A Procedurally Generated City
By Mark McKinney
For my CPE 471 final project, I decided to create a procedurally generated city which the user drives through.
It is a grid with rows of buildings which have random heights and lengths. The user can drive through the city with
different camera modes and cannot drive through any buildings thanks to collision detection. When it initially starts,
there is a fly-in camera for an establishing shot of the city, and then the user is free to drive wherever they'd like.
- W - Move forwards
- S - Move backwards
- A - Turn left
- D - Turn right
- Left Shift: Boost move speed
- T - Change camera mode (locked or free)
- Mouse - Rotate camera when in free camera mode
- P - Cancel camera fly-in or start new camera fly-in
- E - Increase camera distance
- Q - Decrease camera distance
- Tab - Reset camera distance or set to far out if already reset
The implementation of the project focused on three main aspects: managing user input, procedurally generating the city, and collision detection.
- Managing user input involved setting up callbacks for the WASD keys and the rest of the controls.
Getting the car to move smoothly was achieved by setting an integer to 1 or -1 (forward/backward or right/left) on key down
and to 0 on key up. Then, while those values were non-zero, each render would move accordingly slowly.
To get the camera input right, I had to use the car as the look-at point with the camera either being a fixed distance behind or free with
2 different rotations controlled by curson input.
- To procedurally generate the city, I created different rows for the buildings, and then did the same thing for each row.
Each row had the same starting size left, and then a random number generator is used to choose the length of the building, which is then
taken away from the remaining size left. Each building also has a random height. This was repeated until there was only a small amount of space left.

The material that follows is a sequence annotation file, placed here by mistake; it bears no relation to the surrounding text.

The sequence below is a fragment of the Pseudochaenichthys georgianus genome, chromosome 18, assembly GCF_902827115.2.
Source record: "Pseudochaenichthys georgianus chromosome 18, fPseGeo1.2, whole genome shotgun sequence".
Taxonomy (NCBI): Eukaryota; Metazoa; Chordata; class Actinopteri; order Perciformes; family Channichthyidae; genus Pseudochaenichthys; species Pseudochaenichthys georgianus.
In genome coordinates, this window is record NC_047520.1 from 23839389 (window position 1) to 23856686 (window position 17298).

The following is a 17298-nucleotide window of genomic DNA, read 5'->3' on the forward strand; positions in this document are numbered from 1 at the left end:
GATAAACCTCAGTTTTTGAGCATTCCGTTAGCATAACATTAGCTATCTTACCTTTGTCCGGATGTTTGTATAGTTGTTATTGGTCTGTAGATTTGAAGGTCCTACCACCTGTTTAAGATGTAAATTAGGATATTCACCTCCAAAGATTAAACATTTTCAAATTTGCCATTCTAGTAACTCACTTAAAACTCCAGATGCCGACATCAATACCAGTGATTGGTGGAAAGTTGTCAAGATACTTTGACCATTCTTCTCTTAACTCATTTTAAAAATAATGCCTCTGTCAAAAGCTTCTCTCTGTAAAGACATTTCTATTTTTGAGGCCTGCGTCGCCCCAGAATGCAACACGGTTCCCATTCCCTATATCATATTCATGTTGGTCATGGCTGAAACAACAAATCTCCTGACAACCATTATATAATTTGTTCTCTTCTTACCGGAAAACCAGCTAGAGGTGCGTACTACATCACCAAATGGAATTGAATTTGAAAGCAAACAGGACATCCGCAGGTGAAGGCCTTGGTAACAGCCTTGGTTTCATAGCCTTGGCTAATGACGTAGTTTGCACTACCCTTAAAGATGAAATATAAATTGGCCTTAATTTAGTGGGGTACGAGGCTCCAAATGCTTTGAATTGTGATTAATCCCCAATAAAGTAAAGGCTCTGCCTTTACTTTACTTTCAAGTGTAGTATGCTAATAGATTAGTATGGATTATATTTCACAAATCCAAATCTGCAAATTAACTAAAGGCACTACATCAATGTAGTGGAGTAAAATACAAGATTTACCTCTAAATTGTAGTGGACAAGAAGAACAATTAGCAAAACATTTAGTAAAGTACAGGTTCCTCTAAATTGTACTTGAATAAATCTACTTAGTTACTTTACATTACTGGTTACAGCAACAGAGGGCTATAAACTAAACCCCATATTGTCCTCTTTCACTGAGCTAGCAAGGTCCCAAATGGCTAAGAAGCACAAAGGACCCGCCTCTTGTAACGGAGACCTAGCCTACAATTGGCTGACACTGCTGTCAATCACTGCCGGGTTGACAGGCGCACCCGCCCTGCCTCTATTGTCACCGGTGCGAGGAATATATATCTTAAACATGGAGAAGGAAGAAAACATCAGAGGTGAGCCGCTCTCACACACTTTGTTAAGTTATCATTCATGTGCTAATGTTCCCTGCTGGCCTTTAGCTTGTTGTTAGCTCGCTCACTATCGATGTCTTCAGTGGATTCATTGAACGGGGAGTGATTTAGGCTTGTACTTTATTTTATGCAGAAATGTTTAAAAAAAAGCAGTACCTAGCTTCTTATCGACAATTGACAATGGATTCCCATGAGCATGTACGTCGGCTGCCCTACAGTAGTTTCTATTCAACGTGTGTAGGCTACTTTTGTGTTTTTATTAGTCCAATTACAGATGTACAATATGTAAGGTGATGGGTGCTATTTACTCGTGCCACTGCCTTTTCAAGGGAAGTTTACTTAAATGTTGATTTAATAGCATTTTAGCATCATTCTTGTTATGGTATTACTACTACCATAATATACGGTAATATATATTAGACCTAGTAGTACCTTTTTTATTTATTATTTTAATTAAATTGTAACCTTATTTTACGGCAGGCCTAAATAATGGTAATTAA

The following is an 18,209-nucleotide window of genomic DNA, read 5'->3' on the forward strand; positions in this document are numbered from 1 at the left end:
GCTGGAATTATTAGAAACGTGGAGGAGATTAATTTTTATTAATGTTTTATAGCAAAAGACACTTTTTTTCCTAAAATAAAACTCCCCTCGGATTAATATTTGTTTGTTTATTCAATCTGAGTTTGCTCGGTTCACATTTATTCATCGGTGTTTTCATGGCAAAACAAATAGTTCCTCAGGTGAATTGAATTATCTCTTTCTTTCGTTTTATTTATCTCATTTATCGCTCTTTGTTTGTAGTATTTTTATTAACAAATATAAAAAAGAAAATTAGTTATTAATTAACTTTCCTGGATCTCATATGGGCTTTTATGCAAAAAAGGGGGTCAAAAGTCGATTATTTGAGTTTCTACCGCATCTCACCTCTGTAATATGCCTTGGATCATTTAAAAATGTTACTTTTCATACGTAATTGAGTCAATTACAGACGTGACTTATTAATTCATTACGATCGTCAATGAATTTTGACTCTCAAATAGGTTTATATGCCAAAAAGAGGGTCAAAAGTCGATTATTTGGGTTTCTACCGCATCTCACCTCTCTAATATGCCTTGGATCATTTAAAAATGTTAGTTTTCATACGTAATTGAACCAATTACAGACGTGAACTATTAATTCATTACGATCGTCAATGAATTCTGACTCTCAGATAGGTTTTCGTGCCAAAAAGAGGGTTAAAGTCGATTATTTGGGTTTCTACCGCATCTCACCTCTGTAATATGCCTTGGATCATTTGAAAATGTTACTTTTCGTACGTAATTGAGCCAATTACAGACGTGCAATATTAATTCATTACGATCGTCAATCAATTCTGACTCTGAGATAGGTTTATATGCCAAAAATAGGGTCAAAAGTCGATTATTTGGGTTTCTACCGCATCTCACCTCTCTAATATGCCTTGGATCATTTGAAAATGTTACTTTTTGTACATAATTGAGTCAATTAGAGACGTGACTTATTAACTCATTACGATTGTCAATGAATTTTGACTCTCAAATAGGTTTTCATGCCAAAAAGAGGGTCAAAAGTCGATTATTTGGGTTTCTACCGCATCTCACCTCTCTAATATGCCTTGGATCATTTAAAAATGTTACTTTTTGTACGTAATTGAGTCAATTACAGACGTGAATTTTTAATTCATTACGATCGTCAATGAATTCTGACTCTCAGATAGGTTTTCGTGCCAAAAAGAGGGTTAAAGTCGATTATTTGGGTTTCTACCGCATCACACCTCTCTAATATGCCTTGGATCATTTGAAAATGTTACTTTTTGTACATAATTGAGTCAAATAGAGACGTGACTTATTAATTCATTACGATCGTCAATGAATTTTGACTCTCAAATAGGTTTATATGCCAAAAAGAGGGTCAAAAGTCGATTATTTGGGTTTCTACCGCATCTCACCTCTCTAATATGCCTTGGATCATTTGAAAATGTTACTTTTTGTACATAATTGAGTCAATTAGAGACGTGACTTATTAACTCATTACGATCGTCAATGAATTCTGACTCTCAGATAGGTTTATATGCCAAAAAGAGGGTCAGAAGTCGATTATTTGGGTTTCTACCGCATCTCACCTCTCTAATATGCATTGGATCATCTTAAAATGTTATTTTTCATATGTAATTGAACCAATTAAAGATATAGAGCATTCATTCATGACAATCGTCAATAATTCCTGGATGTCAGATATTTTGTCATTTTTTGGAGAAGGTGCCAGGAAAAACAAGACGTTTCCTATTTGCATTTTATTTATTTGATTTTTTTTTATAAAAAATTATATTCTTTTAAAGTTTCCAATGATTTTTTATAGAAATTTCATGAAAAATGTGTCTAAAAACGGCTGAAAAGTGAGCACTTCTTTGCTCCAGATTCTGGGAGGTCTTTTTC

Due to the random sizes, I couldn't get textures to map properly in the time constraints of the project. Instead of textures, I just used random materials
Besides just buildings, outside of the city I randomly placed bunnies and hierarchically modeled robots which waved outside of the city on the textured grass.
Each object had a random material applied to it. Phong shading was used for all materials. For random number generation, I used the initial clock-time as the seed
and printed it out in order to allow for replaying a previous generation.
- For collision detection, I used axis-aligned bounding boxes for every object. The car, all buildings, bunnies, and robots had single bounding boxes relating to their sizes.
Since the car only drives on the XZ plane, I only had to check for collision on that plane and could leave Y out. It wasn't too hard to get the collision detection working,
but tweaking it to act correctly was a little harder. Even with tweaking values to try and get the best bounding boxes, using axis-aligned bounding boxes
for collision detection is slightly lacking due to the corners being able to collide easily when objects aren't perfectly rectangular.
Initial view after the fly-in
Modified camera distance
One randomly generated city
Another randomly generated city
Building collision detection
Bunny collision detection